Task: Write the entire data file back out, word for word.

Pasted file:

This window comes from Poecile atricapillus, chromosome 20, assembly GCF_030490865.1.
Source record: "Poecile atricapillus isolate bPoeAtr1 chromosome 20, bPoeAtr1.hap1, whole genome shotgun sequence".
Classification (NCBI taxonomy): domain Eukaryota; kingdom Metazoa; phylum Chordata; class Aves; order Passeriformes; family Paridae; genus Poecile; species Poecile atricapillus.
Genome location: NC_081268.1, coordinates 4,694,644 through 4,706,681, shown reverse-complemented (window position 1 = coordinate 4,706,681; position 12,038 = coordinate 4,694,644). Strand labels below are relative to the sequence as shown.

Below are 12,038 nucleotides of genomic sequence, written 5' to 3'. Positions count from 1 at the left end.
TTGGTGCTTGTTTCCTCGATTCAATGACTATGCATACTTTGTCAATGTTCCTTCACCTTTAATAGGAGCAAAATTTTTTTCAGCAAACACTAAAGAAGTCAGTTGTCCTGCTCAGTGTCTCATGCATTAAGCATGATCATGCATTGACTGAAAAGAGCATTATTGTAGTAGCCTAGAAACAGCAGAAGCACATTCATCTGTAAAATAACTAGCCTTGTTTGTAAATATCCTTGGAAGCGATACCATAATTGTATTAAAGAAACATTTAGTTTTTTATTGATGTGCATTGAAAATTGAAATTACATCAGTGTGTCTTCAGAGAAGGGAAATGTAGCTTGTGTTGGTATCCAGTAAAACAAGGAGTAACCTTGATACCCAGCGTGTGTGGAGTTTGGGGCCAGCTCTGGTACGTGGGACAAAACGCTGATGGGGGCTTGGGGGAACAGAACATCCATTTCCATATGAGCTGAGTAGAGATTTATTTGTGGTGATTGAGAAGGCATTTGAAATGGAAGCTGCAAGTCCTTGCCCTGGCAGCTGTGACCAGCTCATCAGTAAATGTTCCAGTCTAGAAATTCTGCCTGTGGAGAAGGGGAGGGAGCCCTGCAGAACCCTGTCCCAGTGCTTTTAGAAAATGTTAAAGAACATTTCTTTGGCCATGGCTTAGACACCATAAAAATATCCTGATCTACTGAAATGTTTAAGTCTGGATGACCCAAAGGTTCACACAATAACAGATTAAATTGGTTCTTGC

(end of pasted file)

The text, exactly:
This window comes from Poecile atricapillus, chromosome 20, assembly GCF_030490865.1.
Source record: "Poecile atricapillus isolate bPoeAtr1 chromosome 20, bPoeAtr1.hap1, whole genome shotgun sequence".
Classification (NCBI taxonomy): domain Eukaryota; kingdom Metazoa; phylum Chordata; class Aves; order Passeriformes; family Paridae; genus Poecile; species Poecile atricapillus.
Genome location: NC_081268.1, coordinates 4,694,644 through 4,706,681, shown reverse-complemented (window position 1 = coordinate 4,706,681; position 12,038 = coordinate 4,694,644). Strand labels below are relative to the sequence as shown.

Below are 12,038 nucleotides of genomic sequence, written 5' to 3'. Positions count from 1 at the left end.
TTGGTGCTTGTTTCCTCGATTCAATGACTATGCATACTTTGTCAATGTTCCTTCACCTTTAATAGGAGCAAAATTTTTTTCAGCAAACACTAAAGAAGTCAGTTGTCCTGCTCAGTGTCTCATGCATTAAGCATGATCATGCATTGACTGAAAAGAGCATTATTGTAGTAGCCTAGAAACAGCAGAAGCACATTCATCTGTAAAATAACTAGCCTTGTTTGTAAATATCCTTGGAAGCGATACCATAATTGTATTAAAGAAACATTTAGTTTTTTATTGATGTGCATTGAAAATTGAAATTACATCAGTGTGTCTTCAGAGAAGGGAAATGTAGCTTGTGTTGGTATCCAGTAAAACAAGGAGTAACCTTGATACCCAGCGTGTGTGGAGTTTGGGGCCAGCTCTGGTACGTGGGACAAAACGCTGATGGGGGCTTGGGGGAACAGAACATCCATTTCCATATGAGCTGAGTAGAGATTTATTTGTGGTGATTGAGAAGGCATTTGAAATGGAAGCTGCAAGTCCTTGCCCTGGCAGCTGTGACCAGCTCATCAGTAAATGTTCCAGTCTAGAAATTCTGCCTGTGGAGAAGGGGAGGGAGCCCTGCAGAACCCTGTCCCAGTGCTTTTAGAAAATGTTAAAGAACATTTCTTTGGCCATGGCTTAGACACCATAAAAATATCCTGATCTACTGAAATGTTTAAGTCTGGATGACCCAAAGGTTCACACAATAACAGATTAAATTGGTTCTTGC